The economic arguments against central banks are numerous to say the least. Through the writings of Ludwig von Mises and Murray Rothbard we have a wide variety of critiques that explain the many ways the central banks distort economies, cause booms and busts, punish savers, and chose winners and losers through monetary policy. But, even if confronted with these arguments, and one remains supportive of central banks, other non-economic arguments must still be addressed. For example, it is becoming increasing important, in our current age of "non-traditional" monetary policy, to take note of the fact that central banks, and especially the Federal Reserve, are essentially unrestrained by law. Economists themselves often defend this total unmooring from legal or political accountability, saying it is necessary for the Fed to have "independence" from elected officials. In reality, however, this "independence" is best described as "total lack of accountability."
# Writing in today's Dallas Morning News, Texas Tech economist Alexander William Salter writes: A phenomenal amount of time and money is spent trying to anticipate what the Fed will do and, afterwards, what the ramifications will be. The reason it takes so many experts to weigh in on Fed behavior is because the Fed's actions are fundamentally unpredictable. This is a huge defect in an organization of such public importance in a nation whose founding principles include the sanctity of the rule of law. "Rule of law" does not merely mean "according to some official procedure." In order to be truly lawful, the behaviors of government entities must adhere to a more general framework of rules, so that these behaviors are not arbitrary. The more general rules must be more or less fixed, known in advance, and most importantly, not subject to reinterpretation by those whose hands the rule is supposed to bind. This concept of the rule of law is central to classically liberal constitutionalism and jurisprudence, which underlies the American experiment in ordered liberty. The behavior of the Fed fails to meet any of these criteria. Fed activities are more or less unpredictable on any given day, as indicated by the need for various financial houses to devote significant resources to Fed-watching. Congress has almost entirely abdicated its responsibility in holding the Fed accountable, so Fed's actions are not in conformity with any general rule other than what the Fed Board of Governors thinks is expedient. This means the Fed is a judge in its own cause and a law unto itself.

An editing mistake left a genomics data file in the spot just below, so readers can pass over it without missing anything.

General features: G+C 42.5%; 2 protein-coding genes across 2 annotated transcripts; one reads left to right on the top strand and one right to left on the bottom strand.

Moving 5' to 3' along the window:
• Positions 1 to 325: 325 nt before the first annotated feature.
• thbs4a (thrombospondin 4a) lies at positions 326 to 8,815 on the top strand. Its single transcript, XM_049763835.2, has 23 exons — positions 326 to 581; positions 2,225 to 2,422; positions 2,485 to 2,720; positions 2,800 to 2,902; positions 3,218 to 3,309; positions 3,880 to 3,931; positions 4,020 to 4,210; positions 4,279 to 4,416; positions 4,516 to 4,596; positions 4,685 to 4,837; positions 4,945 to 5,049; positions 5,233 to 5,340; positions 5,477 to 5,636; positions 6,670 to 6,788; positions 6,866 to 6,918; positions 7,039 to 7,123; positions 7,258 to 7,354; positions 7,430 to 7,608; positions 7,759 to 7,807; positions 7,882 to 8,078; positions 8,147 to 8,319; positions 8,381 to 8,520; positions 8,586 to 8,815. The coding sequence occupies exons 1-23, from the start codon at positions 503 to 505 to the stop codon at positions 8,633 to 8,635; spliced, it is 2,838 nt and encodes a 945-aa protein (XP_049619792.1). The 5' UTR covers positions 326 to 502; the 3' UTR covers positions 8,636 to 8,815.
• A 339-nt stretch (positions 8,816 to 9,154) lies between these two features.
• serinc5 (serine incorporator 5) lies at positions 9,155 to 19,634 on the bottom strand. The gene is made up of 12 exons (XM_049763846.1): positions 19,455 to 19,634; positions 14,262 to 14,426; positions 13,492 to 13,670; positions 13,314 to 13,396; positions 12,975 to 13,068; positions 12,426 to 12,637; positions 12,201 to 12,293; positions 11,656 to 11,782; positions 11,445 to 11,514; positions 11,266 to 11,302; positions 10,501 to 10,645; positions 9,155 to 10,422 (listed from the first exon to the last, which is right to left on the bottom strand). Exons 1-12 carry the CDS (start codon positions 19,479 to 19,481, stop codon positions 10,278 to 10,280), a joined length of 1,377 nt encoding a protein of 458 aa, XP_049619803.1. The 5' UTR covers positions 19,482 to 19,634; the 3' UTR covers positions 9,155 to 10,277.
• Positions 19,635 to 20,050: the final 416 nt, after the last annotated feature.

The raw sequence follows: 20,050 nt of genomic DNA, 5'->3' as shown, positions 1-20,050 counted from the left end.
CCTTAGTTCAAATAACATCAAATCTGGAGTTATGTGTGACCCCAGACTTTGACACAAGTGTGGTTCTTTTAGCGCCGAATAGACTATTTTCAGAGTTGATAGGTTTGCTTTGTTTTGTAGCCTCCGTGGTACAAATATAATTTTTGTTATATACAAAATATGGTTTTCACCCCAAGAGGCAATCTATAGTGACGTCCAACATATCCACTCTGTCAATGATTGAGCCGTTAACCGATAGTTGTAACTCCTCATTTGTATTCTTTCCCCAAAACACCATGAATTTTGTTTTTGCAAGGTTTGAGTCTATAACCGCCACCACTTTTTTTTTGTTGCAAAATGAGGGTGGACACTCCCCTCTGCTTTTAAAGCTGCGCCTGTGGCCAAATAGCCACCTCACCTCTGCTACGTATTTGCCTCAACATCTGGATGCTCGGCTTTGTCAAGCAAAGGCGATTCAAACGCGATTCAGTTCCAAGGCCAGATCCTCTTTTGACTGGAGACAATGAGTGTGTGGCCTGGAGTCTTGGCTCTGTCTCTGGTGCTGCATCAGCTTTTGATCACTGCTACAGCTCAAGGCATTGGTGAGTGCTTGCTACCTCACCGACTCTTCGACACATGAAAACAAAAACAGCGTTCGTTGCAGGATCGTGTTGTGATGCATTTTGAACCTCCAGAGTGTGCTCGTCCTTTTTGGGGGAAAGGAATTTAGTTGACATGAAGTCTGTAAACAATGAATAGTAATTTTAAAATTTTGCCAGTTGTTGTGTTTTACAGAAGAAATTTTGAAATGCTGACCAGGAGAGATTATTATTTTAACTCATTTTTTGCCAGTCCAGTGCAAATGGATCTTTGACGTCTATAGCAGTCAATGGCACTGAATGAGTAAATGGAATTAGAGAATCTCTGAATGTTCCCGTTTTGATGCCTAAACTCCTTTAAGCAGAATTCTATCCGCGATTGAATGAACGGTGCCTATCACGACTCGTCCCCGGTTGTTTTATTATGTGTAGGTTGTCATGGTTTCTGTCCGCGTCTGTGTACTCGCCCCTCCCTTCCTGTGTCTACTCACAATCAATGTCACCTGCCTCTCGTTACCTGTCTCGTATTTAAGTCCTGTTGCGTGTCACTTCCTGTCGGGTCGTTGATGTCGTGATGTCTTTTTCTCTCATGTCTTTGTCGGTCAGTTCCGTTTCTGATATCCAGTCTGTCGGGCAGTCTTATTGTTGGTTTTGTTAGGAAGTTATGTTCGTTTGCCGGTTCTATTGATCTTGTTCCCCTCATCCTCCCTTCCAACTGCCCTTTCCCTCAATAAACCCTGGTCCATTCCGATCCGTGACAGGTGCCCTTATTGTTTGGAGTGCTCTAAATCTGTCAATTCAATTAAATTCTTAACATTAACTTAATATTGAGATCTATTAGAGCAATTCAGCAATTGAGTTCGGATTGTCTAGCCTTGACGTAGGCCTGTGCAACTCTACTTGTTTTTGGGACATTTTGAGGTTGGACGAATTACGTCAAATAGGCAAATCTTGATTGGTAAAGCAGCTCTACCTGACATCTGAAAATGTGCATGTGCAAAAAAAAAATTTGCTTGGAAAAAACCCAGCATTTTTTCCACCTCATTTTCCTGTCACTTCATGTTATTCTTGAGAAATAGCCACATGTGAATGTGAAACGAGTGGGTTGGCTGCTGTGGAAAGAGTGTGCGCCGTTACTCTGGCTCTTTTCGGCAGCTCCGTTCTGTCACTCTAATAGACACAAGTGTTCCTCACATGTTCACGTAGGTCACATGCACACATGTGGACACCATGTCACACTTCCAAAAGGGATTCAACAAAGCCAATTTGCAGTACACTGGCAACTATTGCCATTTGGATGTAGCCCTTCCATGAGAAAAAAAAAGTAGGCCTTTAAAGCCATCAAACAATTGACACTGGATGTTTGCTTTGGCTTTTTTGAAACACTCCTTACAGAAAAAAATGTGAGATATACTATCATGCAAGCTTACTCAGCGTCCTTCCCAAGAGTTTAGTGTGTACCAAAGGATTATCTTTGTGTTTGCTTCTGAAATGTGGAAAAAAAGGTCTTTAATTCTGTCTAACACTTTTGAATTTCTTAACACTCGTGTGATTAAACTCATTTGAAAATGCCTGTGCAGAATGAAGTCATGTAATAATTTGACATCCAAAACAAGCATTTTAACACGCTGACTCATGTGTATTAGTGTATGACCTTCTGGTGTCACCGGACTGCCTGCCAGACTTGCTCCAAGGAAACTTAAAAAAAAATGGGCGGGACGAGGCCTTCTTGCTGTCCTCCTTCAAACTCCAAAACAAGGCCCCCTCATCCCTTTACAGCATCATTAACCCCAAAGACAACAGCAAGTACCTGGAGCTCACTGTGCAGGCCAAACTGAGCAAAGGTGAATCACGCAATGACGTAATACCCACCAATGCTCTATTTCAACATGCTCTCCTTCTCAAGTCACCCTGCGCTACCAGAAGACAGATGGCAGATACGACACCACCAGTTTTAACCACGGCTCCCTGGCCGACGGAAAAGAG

In recent years, some observers, Robert Higgs, for instance, have focused on "regime uncertainty" which is a problem arising from "a pervasive lack of confidence among investors in their ability to foresee the extent to which future government actions will alter their private-property rights." Much of the focus in this research has been on the presidency and the Congress and the courts while ignoring the central role of the Fed itself in promoting this uncertainty. As Salter notes, the Fed is now unpredictable, and it's anyone's guess what policy change might be coming down the road at any given time. Needless to say, this isn't great for economic growth for all the reasons laid out in the regime-uncertainty research. Of course, the Fed has always essentially been unaccountable to any outside institutions. Nevertheless, both political ideology and prevailing views among many economists helped to restrain Fed action over the past century. Since World War II, another important factor has been the fact that the US economy has often been relatively strong, and there rarely appeared to be ample justification for the sorts of radical monetary policy now routinely being discussed among Fed policymakers.